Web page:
The Uneventful Love Life of the Great God Pan

Pan’s nature was always one of paradox: an uncivilized god in a civilized world. His first role was that of the shepherd, the guardian between civilization and the wild. Much like the goat, which could never truly be domesticated, Pan has always retained a bit of his feral nature. He was among the most popular of the ancient Greek gods, yet his cult never had the far-reaching impact enjoyed by the cults of Dionysus, Athena, and Apollo. Pan is also famous for his unfettered sexuality, yet was rarely successful in his courting.

Torture Your Way to Fitness – the History of Treadmill

At the end of the eighteenth century, the British began reforming their prisons. Prisons previously provided next to nothing to their occupants, according to U. R. Q. Henriques’ 1972 article “The Rise and Decline of the Separate System of Prison Discipline.” Families were forced to bring in food and blankets, and guards were bribed on a regular basis. People were worried that once prisons started providing necessities, the poor would commit crimes just to get free stuff. Such luxuries necessitated labor—ideally, painful and pointless labour.

Vinayaki

In one of the shrines of the Thanumalayan temple in Kanyakumari district, India, is the stone sculpture of a four-armed deity sitting cross-legged in Sukhasana (“easy pose” – similar to sitting in a simple cross-legged position) holding a battle-axe, a large shell, a vase and a staff around which the deity entwines a long trunk. At first glance, one would think that this is the famous elephant-headed Hindu god Ganesha except that this deity is clearly female.

Death and the Rusalka

Antonin Dvorak’s opera Rusalka, based on Slavic folklore, was first performed in Prague on March 31, 1901, and went on to become one of the most successful Czech operas. The opera’s Měsíčku na nebi hlubokém (“Song to the Moon”) is frequently performed in concert and has been recorded separately to this day.

Shaman Queens

The word ‘shaman’ conjures up images of medicine men smoking peace pipes, dancing in a trance to drumming around a fire or African sangomas, adorned with leopard skin, throwing dollose bones and shells to divine and drinking beer from calabash. This is far removed from the concept of sophisticated, regal shaman queens of the East in China, Japan and Korea who used their talent and connection with the ‘Otherworld’ to the benefit of their kingdoms and populace. Later this feminine healing power was suppressed and persecuted by religious men, who regarded it as a threat to their faith.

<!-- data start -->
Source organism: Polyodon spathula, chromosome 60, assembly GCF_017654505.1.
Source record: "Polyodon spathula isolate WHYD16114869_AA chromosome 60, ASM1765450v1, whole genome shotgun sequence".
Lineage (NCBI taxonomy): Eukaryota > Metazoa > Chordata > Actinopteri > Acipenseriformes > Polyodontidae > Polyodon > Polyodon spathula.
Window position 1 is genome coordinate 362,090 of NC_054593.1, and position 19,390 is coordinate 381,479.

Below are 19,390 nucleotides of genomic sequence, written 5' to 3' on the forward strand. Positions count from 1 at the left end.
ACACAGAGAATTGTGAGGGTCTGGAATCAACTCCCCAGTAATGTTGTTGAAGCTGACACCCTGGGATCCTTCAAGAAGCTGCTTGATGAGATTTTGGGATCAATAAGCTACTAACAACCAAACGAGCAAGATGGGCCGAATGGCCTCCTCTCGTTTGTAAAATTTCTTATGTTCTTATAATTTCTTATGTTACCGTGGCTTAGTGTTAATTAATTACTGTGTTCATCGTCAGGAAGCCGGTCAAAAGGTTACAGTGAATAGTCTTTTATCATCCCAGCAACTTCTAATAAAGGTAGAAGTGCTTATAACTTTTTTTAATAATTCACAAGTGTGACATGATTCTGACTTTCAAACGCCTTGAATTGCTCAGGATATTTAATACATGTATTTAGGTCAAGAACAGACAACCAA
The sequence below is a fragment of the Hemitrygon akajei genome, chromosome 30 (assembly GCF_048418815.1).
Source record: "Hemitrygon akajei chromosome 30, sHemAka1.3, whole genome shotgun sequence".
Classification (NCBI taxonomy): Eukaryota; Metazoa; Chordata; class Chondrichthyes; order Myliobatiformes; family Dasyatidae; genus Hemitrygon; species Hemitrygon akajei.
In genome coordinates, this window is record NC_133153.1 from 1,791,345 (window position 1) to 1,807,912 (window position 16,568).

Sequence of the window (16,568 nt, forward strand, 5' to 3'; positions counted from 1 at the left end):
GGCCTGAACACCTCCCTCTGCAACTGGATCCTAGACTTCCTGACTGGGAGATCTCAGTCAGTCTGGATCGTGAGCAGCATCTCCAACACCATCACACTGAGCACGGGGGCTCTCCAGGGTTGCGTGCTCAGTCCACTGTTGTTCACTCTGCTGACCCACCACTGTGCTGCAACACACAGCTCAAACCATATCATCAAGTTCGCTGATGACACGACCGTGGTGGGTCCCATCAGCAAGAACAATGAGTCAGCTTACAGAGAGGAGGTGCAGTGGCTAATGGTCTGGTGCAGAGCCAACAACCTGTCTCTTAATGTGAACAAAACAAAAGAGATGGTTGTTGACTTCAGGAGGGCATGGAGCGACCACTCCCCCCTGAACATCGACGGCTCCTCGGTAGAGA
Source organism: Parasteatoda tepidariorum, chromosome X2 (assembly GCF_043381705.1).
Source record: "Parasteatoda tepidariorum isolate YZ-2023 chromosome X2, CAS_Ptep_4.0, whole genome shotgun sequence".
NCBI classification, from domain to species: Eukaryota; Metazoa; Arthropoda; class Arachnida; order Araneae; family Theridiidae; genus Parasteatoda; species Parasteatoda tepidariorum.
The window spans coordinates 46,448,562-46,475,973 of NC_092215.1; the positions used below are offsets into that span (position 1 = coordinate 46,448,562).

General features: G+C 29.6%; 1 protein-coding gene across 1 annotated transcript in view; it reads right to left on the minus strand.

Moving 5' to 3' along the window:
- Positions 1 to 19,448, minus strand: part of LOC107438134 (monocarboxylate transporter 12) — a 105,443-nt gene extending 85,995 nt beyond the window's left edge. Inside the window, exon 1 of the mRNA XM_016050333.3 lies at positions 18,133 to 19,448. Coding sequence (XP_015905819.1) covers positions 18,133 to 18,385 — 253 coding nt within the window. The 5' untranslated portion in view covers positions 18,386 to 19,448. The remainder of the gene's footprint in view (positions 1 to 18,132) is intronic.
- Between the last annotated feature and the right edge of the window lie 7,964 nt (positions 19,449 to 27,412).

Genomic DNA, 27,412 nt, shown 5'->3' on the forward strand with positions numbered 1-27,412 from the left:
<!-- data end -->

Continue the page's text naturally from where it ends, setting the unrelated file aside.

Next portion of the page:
Here’s to More Life, Love and Adventures to Come: The Ancient History of Birthday Celebrations

One of the most famous Roman antiquity inscriptions comes from Vindolanda, a fort along Hadrian’s Wall in northern Britain. This is Claudia Severa’s so-called “birthday letter,” which she wrote to her friend Sulpicia Lepidina around 100 CE. Severa dictated to a scribe on a small wooden tablet the invitation to her friend for a birthday celebration on September 11th, as well as well wishes in her own handwriting.  

Ancient Stories of Werewolves

The werewolf is a staple of supernatural fiction these days, and one could be forgiven for thinking that this snarling creature was created during the Medieval and Early Modern periods as a result of superstitions around witchcraft and black magic. But the werewolf is much older than that.

Melusine

Sixteenth century Theologian Martin Luther has referred to Melusine unfavorably  several times as a succubus and nineteenth century composer Felix Mendelssohn wrote a concert overture titled “The Fair Melusina”. These days, images of Melusine are still seen in the Vendée region of Poitou, western France, where one can drink Melusine-brand beer and eat Melusine-style baguettes. In Vouvant, paintings of her and her sons decorate the “Tour Melusine,” the ruins of a Lusignan castle guarding the banks of the River Mère, where visitors of the tower can lunch at the Cafe Melusine nearby. The image of Melusine is so famous and enduring that, perhaps without knowing her by name, we still recognize her image today as the logo for Starbucks Coffee.

Women in the Fields of Mourning

The last of the four regions of the Underworld is the Fields of Mourning, which are reserved for the souls of those who died of a broken heart. Those souls “wander in paths unseen, or in the gloom of dark myrtle grove: not even in death have they forgot their griefs of long ago” (Aeneid, Book 6, line 426). Some of the most famous inhabitants of the Fields of Mourning are Dido, Phaedra, Procris and Laodamia.